Conversely, Harry has to deal with what he learns about his nemesis, Snape.  The bad blood and tension between the two (and principally flowing from Harry’s direction) have fueled much of the series, but we never learned exactly what Snape was all about, and why Dumbledore still trusted him the entire way.  Late in the novel here, we get to see the entire backstory in flashback.  The Snape we learn about in flashback, was also fueled by love, in ways Harry never understood before – and ways that Snape refused to reveal.  Indeed, when Dumbledore and Snape are arguing over plans for Harry – it is Snape who pleads for Harry’s case.  It is the flipside of what Harry had to learn about Dumbledore – that here Snape was not some one dimensional horror show, but a three dimensional adult with reasons.  Now this comes a little close to “just trust grownups” for my taste, but the idea that love is all around is valuable.  Moreover, the lesson of not seeing people as one dimensionally good or bad – and accept the frailties and complexities of life – is something many grownups don’t get.  You just have to look at the proliferation of gun nuts and aspiring “freedom fighters” to get that.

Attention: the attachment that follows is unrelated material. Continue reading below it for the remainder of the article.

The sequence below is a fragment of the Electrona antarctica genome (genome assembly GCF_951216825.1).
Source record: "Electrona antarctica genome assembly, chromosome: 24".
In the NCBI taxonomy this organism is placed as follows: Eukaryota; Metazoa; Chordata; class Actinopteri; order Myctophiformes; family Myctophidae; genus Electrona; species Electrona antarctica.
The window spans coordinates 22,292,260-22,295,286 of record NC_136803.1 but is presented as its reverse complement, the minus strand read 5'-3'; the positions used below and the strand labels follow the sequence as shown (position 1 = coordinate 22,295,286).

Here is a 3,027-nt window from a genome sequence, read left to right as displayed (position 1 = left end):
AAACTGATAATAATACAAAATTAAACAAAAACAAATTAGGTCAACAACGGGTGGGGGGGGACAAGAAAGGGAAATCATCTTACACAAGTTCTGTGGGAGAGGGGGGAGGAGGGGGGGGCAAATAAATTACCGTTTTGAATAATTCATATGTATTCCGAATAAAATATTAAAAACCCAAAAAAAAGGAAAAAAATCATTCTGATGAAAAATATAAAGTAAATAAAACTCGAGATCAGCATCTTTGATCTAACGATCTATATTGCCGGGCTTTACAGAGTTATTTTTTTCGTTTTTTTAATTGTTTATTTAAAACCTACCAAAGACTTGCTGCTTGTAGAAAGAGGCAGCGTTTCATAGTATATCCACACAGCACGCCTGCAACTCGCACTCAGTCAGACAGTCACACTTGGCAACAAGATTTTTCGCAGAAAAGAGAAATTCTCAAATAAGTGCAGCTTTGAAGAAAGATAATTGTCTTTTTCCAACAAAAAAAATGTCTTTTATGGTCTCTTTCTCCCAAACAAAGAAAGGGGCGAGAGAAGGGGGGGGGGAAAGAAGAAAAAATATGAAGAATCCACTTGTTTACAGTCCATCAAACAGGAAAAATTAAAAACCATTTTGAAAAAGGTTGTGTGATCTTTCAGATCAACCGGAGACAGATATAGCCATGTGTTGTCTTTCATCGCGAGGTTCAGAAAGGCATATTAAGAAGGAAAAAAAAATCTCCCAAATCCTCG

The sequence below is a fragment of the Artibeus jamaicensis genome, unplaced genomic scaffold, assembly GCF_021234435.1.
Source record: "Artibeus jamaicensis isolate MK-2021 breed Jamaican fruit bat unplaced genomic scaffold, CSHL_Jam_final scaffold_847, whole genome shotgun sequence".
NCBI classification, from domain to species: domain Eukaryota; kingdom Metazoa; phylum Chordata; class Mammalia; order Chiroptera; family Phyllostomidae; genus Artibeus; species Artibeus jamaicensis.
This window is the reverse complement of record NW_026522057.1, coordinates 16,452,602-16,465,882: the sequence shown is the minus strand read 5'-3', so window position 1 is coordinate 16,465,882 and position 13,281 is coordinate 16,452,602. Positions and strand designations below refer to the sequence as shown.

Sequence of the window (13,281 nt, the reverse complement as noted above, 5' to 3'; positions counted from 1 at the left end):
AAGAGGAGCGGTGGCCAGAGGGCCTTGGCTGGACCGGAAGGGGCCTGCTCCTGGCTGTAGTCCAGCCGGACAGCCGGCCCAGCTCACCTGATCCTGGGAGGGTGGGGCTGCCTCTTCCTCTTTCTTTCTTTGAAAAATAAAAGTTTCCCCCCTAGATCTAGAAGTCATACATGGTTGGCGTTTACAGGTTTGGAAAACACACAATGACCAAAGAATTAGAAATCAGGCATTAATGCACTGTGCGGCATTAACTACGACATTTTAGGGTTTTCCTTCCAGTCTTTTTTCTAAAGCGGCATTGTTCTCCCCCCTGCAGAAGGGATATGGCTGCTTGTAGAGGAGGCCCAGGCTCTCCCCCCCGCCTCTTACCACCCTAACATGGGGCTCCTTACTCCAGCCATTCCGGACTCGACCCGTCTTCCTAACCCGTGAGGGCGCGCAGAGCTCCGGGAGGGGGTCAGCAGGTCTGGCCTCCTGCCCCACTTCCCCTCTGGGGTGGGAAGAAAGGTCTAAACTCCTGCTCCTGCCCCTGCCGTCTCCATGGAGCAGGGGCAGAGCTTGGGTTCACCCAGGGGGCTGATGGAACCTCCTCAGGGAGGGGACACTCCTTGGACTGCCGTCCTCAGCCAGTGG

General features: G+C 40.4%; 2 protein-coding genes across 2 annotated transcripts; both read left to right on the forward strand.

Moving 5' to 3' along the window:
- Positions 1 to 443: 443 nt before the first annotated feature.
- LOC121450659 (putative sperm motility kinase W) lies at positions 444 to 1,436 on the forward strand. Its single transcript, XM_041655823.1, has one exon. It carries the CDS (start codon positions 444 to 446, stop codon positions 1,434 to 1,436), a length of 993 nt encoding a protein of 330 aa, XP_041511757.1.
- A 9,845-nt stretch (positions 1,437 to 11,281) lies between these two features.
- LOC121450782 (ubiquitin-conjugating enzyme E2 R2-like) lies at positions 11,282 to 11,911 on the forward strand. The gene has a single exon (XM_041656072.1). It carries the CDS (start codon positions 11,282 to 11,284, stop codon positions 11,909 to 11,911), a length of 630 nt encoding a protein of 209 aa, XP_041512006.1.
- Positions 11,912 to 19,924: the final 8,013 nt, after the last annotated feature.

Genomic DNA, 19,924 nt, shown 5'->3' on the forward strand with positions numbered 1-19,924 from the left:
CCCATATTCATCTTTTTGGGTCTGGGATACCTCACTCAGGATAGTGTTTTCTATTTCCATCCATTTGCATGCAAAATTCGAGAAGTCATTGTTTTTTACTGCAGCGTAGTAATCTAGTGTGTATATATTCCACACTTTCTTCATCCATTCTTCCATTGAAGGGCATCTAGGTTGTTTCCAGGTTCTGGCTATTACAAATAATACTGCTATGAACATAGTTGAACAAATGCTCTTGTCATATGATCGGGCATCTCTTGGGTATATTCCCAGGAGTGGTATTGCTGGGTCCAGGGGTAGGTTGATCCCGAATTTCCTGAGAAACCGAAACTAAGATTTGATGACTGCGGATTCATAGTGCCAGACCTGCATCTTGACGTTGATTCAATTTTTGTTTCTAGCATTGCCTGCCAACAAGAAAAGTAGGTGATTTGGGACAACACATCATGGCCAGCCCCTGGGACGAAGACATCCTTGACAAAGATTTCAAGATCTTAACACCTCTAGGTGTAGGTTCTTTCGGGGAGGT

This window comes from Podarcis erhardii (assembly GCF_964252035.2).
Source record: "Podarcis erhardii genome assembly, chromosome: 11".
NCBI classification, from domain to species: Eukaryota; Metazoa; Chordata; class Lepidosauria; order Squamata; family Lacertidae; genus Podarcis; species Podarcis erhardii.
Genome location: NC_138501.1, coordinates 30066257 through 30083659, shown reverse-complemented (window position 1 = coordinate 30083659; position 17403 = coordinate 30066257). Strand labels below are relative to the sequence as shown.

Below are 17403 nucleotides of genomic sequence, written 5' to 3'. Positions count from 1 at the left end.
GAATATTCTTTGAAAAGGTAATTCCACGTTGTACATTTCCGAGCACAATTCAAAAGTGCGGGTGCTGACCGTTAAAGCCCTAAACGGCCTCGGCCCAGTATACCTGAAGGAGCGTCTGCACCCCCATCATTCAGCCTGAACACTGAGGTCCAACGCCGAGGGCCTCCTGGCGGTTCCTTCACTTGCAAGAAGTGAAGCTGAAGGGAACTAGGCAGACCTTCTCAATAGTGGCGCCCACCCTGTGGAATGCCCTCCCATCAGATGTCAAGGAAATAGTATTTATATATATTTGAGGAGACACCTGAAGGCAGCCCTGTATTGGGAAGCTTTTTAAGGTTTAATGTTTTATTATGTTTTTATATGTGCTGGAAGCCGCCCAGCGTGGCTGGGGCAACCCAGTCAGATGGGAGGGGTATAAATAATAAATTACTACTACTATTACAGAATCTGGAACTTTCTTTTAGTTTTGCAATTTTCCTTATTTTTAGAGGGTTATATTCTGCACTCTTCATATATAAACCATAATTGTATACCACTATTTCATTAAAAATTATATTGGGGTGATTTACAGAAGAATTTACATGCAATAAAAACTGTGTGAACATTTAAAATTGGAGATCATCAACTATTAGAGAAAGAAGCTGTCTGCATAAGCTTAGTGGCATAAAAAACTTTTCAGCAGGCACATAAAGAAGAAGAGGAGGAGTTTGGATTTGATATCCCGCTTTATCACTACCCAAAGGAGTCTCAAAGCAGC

Of course, there is more.  There is the Battle of Hogwarts – and the unlikely resistance leader at Hogwarts (honestly, that made me cry as much as anything else).  There is the subplot of the house elves, which has a lovely resolution too – and the final Harry and Voldemort confrontation ends the way it has to, but without being predictable or cheap.  There is Draco Malfoy, who is even given humanity here when a lesser book might have turned him into a paint by numbers villain.  (there is a lot of optimism about children generally, as there should be from us all)  There is even a useful epilogue.  The resolutions for everybody is pretty satisfying.  If there is a flaw it is that Rowling only concentrates on the core characters for the most part here, but in a sense given the trajectory of the saga, that decision is entirely defensible.  I love this series.